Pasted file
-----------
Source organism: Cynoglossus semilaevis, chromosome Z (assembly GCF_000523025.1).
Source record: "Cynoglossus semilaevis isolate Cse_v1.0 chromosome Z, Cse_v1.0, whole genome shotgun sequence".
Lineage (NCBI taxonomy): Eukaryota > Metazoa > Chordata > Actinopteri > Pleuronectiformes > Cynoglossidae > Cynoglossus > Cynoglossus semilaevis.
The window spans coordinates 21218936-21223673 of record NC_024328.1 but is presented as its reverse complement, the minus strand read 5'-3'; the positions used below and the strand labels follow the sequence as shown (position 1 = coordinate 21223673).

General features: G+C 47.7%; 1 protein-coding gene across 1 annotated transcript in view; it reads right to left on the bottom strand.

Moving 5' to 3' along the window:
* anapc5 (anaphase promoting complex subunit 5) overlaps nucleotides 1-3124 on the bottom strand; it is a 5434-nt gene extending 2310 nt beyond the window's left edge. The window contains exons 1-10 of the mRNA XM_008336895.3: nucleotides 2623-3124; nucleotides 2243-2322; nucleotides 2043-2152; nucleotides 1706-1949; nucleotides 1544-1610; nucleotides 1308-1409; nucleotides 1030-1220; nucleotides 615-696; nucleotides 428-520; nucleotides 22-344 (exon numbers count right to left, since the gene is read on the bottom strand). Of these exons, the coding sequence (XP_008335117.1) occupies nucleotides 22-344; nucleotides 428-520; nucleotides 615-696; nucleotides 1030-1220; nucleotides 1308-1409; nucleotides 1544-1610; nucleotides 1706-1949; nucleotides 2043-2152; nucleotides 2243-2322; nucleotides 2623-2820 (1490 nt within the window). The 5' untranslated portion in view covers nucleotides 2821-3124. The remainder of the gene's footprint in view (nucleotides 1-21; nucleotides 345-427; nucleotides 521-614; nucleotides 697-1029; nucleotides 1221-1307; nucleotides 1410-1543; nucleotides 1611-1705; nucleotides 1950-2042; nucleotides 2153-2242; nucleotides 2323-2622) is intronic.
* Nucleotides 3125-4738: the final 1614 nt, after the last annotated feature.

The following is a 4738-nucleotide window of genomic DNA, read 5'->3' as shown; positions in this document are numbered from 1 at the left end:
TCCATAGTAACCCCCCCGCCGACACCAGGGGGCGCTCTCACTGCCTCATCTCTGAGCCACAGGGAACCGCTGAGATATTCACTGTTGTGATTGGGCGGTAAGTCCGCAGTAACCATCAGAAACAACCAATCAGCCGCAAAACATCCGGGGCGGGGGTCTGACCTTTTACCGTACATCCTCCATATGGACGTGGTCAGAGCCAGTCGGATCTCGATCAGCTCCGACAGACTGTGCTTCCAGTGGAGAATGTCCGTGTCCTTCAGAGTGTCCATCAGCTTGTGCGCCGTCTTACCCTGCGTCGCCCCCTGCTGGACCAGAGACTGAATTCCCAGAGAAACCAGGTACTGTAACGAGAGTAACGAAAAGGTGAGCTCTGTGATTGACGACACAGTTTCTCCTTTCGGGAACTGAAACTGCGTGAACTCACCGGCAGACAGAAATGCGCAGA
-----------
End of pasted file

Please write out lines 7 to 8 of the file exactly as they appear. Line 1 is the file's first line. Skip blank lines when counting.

* anapc5 (anaphase promoting complex subunit 5) overlaps nucleotides 1-3124 on the bottom strand; it is a 5434-nt gene extending 2310 nt beyond the window's left edge. The window contains exons 1-10 of the mRNA XM_008336895.3: nucleotides 2623-3124; nucleotides 2243-2322; nucleotides 2043-2152; nucleotides 1706-1949; nucleotides 1544-1610; nucleotides 1308-1409; nucleotides 1030-1220; nucleotides 615-696; nucleotides 428-520; nucleotides 22-344 (exon numbers count right to left, since the gene is read on the bottom strand). Of these exons, the coding sequence (XP_008335117.1) occupies nucleotides 22-344; nucleotides 428-520; nucleotides 615-696; nucleotides 1030-1220; nucleotides 1308-1409; nucleotides 1544-1610; nucleotides 1706-1949; nucleotides 2043-2152; nucleotides 2243-2322; nucleotides 2623-2820 (1490 nt within the window). The 5' untranslated portion in view covers nucleotides 2821-3124. The remainder of the gene's footprint in view (nucleotides 1-21; nucleotides 345-427; nucleotides 521-614; nucleotides 697-1029; nucleotides 1221-1307; nucleotides 1410-1543; nucleotides 1611-1705; nucleotides 1950-2042; nucleotides 2153-2242; nucleotides 2323-2622) is intronic.
* Nucleotides 3125-4738: the final 1614 nt, after the last annotated feature.